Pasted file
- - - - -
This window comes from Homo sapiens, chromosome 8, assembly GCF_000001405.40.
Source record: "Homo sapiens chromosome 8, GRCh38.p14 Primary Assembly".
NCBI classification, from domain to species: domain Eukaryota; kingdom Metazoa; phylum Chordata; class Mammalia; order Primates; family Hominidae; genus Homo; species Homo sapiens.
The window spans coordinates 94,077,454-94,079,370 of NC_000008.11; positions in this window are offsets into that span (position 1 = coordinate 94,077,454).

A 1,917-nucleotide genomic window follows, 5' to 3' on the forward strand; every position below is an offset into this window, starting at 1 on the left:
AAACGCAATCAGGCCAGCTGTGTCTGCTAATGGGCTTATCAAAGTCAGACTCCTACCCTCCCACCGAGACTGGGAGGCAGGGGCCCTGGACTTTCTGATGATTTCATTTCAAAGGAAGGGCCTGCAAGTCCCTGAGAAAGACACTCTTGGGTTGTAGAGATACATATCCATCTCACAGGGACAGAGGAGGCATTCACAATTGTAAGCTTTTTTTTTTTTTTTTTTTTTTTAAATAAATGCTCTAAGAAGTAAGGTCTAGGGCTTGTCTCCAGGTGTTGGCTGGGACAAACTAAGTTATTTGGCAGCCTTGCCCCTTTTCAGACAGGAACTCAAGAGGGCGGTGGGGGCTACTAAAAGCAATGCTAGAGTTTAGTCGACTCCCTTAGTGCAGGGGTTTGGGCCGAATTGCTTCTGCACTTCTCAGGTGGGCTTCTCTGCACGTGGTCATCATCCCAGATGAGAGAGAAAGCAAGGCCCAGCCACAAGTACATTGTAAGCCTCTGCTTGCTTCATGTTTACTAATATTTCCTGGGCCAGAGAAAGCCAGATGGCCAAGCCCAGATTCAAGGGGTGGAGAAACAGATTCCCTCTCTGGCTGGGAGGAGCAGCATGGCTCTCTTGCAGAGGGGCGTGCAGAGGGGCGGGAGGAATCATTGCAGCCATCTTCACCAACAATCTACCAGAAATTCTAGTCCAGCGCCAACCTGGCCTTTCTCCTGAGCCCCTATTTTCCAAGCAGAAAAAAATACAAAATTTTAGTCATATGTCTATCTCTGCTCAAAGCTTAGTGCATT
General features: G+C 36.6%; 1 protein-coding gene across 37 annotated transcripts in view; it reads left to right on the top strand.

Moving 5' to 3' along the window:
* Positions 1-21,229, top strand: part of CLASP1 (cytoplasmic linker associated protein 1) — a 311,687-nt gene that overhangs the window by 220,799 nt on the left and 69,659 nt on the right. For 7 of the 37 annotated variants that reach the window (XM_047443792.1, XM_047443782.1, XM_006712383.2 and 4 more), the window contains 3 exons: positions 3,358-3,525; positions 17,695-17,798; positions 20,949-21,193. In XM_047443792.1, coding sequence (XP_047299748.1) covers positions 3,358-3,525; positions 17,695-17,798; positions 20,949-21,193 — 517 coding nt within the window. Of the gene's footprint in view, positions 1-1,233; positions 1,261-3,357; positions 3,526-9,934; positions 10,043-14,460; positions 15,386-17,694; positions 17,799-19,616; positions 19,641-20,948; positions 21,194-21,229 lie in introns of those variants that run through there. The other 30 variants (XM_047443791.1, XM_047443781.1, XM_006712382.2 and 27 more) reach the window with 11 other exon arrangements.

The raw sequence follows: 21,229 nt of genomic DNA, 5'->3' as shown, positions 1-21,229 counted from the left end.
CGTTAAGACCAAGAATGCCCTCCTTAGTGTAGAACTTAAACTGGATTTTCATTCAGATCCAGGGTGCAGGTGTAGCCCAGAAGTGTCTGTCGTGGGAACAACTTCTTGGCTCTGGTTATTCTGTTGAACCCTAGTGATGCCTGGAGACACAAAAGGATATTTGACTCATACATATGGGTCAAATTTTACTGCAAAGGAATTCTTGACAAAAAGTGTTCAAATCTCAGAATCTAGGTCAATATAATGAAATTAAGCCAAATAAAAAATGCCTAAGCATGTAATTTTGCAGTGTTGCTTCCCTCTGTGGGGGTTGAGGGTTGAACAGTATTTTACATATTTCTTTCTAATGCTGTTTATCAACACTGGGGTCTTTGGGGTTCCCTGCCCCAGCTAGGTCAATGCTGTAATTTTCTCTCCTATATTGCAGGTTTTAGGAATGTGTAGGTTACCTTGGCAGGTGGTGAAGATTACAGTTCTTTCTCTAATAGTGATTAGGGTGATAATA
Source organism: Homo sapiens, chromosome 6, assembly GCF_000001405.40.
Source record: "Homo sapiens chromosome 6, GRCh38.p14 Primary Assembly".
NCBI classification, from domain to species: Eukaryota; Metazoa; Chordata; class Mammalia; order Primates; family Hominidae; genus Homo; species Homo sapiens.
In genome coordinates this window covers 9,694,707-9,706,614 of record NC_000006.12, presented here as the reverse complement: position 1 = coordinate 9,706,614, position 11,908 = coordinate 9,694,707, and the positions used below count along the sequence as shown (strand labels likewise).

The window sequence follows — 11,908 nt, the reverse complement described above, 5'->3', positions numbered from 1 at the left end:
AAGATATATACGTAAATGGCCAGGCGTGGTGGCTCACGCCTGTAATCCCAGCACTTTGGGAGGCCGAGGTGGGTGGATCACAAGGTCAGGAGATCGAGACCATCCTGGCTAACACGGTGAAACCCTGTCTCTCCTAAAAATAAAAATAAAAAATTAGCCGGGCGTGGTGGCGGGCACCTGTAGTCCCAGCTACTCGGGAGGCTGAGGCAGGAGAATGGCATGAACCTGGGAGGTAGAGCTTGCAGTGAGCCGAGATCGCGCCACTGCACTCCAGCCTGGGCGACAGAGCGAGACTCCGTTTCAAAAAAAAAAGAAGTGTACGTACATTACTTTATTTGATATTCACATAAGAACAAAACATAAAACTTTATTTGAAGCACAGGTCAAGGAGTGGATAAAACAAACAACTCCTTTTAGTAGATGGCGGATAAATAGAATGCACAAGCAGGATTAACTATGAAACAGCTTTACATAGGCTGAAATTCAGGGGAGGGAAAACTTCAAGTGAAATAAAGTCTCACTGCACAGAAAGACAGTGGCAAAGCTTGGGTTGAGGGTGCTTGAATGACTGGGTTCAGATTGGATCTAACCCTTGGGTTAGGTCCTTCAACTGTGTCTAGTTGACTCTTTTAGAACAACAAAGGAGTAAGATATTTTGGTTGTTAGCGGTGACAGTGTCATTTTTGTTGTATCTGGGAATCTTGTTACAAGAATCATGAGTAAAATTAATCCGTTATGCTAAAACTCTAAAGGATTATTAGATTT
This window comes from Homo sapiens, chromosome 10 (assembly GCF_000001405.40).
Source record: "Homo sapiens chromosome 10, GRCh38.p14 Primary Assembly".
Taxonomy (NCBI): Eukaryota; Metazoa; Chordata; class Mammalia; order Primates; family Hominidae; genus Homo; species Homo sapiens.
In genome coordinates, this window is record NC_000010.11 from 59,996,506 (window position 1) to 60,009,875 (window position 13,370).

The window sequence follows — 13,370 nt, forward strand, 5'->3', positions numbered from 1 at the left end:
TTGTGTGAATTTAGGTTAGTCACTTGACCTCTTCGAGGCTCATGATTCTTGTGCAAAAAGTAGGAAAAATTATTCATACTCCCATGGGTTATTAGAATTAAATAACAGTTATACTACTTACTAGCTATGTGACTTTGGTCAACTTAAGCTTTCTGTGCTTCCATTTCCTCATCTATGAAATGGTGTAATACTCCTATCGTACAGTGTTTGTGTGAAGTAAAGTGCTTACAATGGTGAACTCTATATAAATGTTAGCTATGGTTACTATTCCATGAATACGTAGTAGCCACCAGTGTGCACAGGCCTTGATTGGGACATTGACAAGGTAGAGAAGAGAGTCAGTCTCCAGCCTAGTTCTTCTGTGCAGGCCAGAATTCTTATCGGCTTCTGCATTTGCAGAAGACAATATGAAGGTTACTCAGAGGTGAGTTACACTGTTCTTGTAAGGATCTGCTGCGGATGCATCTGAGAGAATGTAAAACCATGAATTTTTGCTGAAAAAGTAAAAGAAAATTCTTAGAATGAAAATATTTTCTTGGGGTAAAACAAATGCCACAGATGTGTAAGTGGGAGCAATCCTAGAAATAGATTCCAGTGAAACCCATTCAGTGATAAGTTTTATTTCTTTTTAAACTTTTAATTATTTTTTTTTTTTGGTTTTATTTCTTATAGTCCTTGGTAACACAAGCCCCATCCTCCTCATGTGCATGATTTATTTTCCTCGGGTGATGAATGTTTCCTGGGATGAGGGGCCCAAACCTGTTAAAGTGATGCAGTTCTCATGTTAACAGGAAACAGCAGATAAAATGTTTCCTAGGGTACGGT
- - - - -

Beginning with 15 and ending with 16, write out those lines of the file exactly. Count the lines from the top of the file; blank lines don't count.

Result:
In genome coordinates this window covers 9,694,707-9,706,614 of record NC_000006.12, presented here as the reverse complement: position 1 = coordinate 9,706,614, position 11,908 = coordinate 9,694,707, and the positions used below count along the sequence as shown (strand labels likewise).

The window sequence follows — 11,908 nt, the reverse complement described above, 5'->3', positions numbered from 1 at the left end: